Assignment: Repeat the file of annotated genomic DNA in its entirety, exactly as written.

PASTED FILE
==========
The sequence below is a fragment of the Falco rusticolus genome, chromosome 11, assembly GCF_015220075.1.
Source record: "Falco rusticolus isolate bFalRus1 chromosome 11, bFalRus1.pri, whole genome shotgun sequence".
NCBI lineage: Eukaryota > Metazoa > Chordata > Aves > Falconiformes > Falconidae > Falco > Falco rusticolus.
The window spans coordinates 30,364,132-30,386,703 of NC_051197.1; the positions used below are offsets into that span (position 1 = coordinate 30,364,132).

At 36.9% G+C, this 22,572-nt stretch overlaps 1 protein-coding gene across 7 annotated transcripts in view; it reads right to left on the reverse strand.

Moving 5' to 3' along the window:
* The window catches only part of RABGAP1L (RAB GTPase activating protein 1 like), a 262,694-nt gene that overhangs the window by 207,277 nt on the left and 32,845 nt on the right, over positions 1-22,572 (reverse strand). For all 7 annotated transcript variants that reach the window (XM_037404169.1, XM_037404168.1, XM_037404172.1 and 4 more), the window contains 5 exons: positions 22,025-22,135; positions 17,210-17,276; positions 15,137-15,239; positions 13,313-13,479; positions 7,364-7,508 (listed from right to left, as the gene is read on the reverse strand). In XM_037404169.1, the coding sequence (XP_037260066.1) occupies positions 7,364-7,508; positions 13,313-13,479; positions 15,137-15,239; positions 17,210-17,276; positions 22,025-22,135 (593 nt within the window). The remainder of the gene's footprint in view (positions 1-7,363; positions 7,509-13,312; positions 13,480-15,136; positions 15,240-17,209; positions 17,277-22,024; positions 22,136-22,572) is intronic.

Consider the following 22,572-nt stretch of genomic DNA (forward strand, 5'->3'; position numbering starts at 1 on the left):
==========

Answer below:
The sequence below is a fragment of the Falco rusticolus genome, chromosome 11, assembly GCF_015220075.1.
Source record: "Falco rusticolus isolate bFalRus1 chromosome 11, bFalRus1.pri, whole genome shotgun sequence".
NCBI lineage: Eukaryota > Metazoa > Chordata > Aves > Falconiformes > Falconidae > Falco > Falco rusticolus.
The window spans coordinates 30,364,132-30,386,703 of NC_051197.1; the positions used below are offsets into that span (position 1 = coordinate 30,364,132).

At 36.9% G+C, this 22,572-nt stretch overlaps 1 protein-coding gene across 7 annotated transcripts in view; it reads right to left on the reverse strand.

Moving 5' to 3' along the window:
* The window catches only part of RABGAP1L (RAB GTPase activating protein 1 like), a 262,694-nt gene that overhangs the window by 207,277 nt on the left and 32,845 nt on the right, over positions 1-22,572 (reverse strand). For all 7 annotated transcript variants that reach the window (XM_037404169.1, XM_037404168.1, XM_037404172.1 and 4 more), the window contains 5 exons: positions 22,025-22,135; positions 17,210-17,276; positions 15,137-15,239; positions 13,313-13,479; positions 7,364-7,508 (listed from right to left, as the gene is read on the reverse strand). In XM_037404169.1, the coding sequence (XP_037260066.1) occupies positions 7,364-7,508; positions 13,313-13,479; positions 15,137-15,239; positions 17,210-17,276; positions 22,025-22,135 (593 nt within the window). The remainder of the gene's footprint in view (positions 1-7,363; positions 7,509-13,312; positions 13,480-15,136; positions 15,240-17,209; positions 17,277-22,024; positions 22,136-22,572) is intronic.

Consider the following 22,572-nt stretch of genomic DNA (forward strand, 5'->3'; position numbering starts at 1 on the left):